Claire, a nurse who works in gynaecology, said: “I had a very vague knowledge of TTTS thanks to my work, but as we only look after women in the very early stages of pregnancy, I didn’t know too much.

“But you know, everyone knows someone with twins, and you don’t hear of these issues. You don’t ever think it’s going to happen to you.”

Claire and Aaron opted for the procedure and Prof Kilby lasered eight blood vessels and drained a litre of fluid which surrounded Alexander, the recipient twin. The procedure was a deemed a success but Prof Kilby warned the family that there was a risk of the condition recurring, and that doctors would want to deliver the boys early between 30 and 33 weeks – although in the event, other complications meant they were delivered at 28 weeks.

Three years on, both boys, Alexander and James, are happy and healthy, but Claire and Aaron are aware that others are not so lucky.

Claire said: “It’s only looking back now hearing about other people who have not been so fortunate, so many people have lost one or both twins,  that we realise how lucky we were.

“Prof Kilby made everything very clear and very logical, and we knew the surgery was the right thing to do.”

The Solomon technique, which will now become the clinical standard technique, will reduce the incidence of TTTS returning and hopefully, the incidence of twins having to be delivered so early in the pregnancy, with all of the additional risks that entails. In the study, just 1% of the 137 women who were treated with the new technique then suffered a recurrence of the TTTS, compared to 7% of the 135 women who were treated with the more conventional lasering.

And just 3% of women undergoing the Solomon technique developed the related condition of TAPS, compared to 16% of the women in the conventional treatment group. TAPS is a complication following conventional TTTS treatment where some tiny blood vessels remain allowing the very slow transfusion of blood between babies and high haemoglobin levels. It leads to one baby receiving most of the red blood cells and the other being deprived, and can lead to death or severe disability for the twins.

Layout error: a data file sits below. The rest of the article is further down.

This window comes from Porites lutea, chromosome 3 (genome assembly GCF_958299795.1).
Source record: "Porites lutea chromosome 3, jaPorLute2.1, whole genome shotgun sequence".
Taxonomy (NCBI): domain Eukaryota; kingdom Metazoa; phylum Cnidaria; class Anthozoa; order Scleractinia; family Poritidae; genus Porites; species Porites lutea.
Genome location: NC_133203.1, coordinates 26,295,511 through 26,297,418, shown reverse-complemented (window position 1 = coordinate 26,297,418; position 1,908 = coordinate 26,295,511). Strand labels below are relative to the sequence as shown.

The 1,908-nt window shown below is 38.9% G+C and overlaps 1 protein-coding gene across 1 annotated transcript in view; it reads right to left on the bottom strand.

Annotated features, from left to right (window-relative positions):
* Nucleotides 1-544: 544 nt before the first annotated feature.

Prof Kilby said: “This study was collaboration between experts in Europe and has led to the modification in treatment of a rare disease affecting identical twin pregnancies.  It is a major step forward in the treatment of twin to twin transfusion syndrome.  Although this treatment often leads to babies surviving, there have always been concerns that the babies would be born with handicap.  The Solomon techniques minimises these risks”

The paper, Fetoscopic laser coagulation of the vascular equator versus selective coagulation for twin-to-twin transfusion syndrome: an open-label randomised controlled trial is published in The Lancet today (Fri).

The study was funded by Netherlands Organisation for the Health Research and Development.

Prof Mark Kilby and Claire King are available for interview. Please contact Kara Bradley in the University press office to arrange on +44 (0)121 414 5134.